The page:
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Eastern Neck
National Wildlife Refuge

Bald Eagles at Eastern Neck NWR
1730 Eastern Neck Road
Rock Hall, MD   21661
E-mail: r5rw_ennwr@fws.gov
Phone Number: 410-639-7056
Visit the Refuge's Web Site:
Bald Eagles at Eastern Neck NWR. USFWS/Heffley/2007
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Eastern Neck National Wildlife Refuge

Eastern Neck National Wildlife Refuge, a part of the Chesapeake Marshlands National Wildlife Refuge Complex, is a 2,286-acre island located at the confluence of the Chester River and the Chesapeake Bay. Established in 1962 as a sanctuary for migratory birds, Eastern Neck NWR provides natural habitat for over 240 bird species - including American bald eagles and transitory peregrine falcons - and is a major staging site for tundra swans.

Eastern Neck NWR serves as a land-use model within the Chesapeake Bay watershed through its sustainable agriculture, wetland restoration and native landscaping.

An easy day-trip from the metropolitan areas of Baltimore, Philadelphia, and the nation's capital, Eastern Neck NWR is an increasingly popular nature tourism destination on Maryland's upper Eastern Shore, attracting over 70,000 visitors annually to its waterfront vistas, peaceful walking trails, and "watchable wildlife."

Getting There . . .
From the West: Take U.S. Rt. 50/301 East across the Chesapeake Bay Bridge ($2.50 toll). Continue on Rt. 301 North after Rts. 50 and 301 split. Exit Rt. 301 onto Rt. 213 North towards Chestertown. In Chestertown, turn left from Rt. 213 onto Rt. 291. At the end of this short bypass, turn right onto Rt. 20. Follow Rt. 20 South for 12 miles into Rock Hall. At the caution light, turn left onto Rt. 445. Follow Rt. 445 approximately 7 miles from Rock Hall to the refuge entrance bridge.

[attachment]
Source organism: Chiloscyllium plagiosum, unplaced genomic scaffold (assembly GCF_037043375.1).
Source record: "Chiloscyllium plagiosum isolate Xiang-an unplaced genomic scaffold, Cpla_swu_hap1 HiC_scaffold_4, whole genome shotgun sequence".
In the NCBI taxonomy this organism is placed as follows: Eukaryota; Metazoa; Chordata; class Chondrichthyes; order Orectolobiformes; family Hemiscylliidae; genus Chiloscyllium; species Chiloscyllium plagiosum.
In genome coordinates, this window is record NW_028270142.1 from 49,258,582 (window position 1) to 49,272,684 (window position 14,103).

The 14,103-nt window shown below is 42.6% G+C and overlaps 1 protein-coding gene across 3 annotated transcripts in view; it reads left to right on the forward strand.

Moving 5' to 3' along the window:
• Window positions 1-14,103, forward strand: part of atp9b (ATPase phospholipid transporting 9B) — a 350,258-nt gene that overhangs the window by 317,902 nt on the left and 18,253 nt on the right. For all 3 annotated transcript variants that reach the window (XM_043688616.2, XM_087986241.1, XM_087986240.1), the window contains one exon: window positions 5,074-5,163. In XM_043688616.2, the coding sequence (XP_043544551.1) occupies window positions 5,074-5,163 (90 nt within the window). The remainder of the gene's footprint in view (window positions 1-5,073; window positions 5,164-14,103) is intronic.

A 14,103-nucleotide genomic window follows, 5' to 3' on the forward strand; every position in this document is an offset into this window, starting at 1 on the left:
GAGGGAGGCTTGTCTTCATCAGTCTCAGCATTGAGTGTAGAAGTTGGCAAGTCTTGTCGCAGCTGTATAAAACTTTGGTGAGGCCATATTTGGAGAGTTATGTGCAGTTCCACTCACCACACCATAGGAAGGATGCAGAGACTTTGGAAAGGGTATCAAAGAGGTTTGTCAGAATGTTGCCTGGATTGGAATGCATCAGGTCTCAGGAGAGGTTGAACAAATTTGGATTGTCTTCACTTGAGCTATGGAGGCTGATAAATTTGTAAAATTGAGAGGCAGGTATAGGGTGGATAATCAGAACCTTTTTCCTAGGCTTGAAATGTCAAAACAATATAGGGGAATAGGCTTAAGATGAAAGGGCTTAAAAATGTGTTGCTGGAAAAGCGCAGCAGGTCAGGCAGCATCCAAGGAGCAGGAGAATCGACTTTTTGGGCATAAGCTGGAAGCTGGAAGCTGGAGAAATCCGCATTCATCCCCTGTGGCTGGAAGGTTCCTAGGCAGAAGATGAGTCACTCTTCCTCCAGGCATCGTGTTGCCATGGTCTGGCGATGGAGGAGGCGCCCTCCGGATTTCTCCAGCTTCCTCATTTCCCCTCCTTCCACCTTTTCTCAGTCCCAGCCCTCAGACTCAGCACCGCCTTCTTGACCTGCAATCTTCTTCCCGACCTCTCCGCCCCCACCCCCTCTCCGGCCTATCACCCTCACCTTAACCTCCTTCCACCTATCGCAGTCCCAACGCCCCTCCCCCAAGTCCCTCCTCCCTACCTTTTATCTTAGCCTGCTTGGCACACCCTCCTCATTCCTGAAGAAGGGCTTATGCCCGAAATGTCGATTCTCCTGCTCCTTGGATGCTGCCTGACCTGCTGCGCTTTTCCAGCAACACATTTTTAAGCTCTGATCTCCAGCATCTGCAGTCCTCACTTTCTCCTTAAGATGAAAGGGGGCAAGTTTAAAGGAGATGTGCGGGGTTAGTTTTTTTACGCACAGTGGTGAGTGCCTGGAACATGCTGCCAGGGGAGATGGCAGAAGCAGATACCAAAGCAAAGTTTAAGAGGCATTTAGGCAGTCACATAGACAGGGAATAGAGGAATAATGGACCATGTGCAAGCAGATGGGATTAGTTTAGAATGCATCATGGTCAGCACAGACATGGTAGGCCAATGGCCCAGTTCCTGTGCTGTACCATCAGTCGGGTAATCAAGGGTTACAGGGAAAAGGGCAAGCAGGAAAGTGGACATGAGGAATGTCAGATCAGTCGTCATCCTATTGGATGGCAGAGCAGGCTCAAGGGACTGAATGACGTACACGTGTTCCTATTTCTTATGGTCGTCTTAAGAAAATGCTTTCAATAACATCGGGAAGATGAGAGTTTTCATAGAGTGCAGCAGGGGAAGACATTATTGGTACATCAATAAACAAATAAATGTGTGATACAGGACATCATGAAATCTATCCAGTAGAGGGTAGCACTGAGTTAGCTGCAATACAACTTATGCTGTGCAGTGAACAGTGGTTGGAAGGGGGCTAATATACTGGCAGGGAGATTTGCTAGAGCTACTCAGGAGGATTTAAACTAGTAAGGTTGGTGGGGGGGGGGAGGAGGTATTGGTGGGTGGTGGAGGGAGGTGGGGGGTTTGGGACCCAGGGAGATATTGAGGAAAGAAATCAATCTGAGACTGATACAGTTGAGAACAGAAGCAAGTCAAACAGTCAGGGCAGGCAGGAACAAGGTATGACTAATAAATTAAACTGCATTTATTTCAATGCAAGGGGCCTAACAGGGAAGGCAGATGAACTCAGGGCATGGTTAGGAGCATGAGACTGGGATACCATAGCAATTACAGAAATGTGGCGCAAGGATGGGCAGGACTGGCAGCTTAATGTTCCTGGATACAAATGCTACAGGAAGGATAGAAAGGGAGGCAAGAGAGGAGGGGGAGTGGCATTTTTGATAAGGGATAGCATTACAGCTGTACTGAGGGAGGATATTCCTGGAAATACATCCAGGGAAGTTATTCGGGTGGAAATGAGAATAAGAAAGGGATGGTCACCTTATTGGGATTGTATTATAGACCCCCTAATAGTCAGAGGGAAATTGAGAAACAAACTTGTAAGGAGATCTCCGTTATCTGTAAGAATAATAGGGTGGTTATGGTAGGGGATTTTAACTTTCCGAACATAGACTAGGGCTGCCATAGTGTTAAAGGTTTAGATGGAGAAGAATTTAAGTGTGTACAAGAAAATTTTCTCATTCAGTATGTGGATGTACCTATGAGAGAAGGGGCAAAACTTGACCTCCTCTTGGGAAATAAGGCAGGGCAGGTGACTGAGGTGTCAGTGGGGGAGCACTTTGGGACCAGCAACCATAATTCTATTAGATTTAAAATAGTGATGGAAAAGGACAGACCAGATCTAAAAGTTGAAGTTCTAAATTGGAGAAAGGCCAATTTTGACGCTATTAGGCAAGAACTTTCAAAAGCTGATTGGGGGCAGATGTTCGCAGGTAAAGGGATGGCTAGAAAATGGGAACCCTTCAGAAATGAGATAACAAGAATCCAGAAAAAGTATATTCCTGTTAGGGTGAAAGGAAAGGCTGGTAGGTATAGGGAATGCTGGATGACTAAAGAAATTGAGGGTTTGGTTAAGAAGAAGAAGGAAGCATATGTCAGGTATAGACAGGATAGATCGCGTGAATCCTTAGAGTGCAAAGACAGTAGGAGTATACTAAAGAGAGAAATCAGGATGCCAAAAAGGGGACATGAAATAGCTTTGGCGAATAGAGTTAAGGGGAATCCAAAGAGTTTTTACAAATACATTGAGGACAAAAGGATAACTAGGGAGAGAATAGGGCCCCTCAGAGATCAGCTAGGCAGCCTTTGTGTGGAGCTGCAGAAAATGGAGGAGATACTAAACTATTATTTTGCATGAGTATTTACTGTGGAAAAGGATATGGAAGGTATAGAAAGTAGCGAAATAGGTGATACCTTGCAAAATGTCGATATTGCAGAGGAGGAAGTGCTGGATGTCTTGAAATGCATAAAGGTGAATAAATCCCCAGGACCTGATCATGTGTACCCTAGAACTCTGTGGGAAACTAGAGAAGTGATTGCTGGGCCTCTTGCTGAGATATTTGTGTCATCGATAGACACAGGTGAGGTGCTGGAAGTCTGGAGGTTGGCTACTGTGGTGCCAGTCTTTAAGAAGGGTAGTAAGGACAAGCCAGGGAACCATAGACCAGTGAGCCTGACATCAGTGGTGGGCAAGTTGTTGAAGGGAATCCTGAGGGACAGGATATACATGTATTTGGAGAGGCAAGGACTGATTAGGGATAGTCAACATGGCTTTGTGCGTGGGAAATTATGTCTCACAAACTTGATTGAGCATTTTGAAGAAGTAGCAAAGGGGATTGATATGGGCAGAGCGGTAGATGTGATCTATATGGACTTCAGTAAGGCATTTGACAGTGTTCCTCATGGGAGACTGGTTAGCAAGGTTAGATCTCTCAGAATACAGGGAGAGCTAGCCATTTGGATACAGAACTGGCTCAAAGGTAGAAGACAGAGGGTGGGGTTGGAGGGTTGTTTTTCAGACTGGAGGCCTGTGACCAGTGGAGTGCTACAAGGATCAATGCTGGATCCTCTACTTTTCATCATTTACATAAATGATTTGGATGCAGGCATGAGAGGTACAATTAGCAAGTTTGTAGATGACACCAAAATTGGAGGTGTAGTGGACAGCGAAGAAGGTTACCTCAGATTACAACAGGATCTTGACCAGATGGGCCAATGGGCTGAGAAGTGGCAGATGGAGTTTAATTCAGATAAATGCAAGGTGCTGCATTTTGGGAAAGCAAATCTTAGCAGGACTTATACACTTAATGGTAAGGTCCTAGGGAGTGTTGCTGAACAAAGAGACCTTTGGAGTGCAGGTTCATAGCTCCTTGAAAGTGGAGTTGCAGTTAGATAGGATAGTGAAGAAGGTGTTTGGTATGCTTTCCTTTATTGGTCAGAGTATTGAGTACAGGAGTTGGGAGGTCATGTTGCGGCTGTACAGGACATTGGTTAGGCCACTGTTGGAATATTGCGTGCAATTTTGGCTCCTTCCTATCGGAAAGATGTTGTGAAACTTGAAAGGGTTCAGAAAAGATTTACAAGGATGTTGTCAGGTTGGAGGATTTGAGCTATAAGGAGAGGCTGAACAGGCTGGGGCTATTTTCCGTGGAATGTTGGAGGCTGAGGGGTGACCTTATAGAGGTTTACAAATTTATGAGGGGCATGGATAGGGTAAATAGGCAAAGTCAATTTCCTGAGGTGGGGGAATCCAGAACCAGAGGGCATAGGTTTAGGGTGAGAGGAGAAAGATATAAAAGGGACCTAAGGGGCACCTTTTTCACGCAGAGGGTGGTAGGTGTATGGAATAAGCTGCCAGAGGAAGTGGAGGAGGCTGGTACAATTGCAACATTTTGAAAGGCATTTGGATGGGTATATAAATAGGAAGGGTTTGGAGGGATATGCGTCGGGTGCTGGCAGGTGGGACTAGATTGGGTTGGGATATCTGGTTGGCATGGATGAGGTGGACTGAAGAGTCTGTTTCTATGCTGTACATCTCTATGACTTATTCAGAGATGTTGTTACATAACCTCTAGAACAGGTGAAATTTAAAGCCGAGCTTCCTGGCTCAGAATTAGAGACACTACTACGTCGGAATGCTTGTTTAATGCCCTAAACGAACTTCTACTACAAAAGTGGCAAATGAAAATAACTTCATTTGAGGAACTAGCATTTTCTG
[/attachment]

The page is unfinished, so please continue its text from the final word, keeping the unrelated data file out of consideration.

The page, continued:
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These driving directions are provided as a general guide only. No representation is made or warranty given as to their content, road conditions or route usability or expeditiousness. User assumes all risk of use.

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Wildlife and Habitat

Eastern Neck NWR has a high degree of habitat interspersion and diversity in woodland, grassland, open water, marsh, and cropland. The Island has approximately 15 miles of shoreline.

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Historical interest in Eastern Neck Island is rooted in the Colonial era, when it was among the first settled areas in the New World, and spans centuries of cultural change...

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    Recreation and Education Opportunities
Environmental Education
Wildlife Observation
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Management Activities
Land development within the Chesapeake Bay watershed has had devastating effects on the ecology of our nation's largest estuary, evidenced by the decline in water quality and subaquatic vegetation. As the Bay's only undeveloped island with public access, Eastern Neck NWR assumes a key role in demonstrating land use - including sustainable agriculture, reforestation, wetland restoration, and "BayScape" gardening - that protects the Chesapeake and its tributaries from damaging runoff.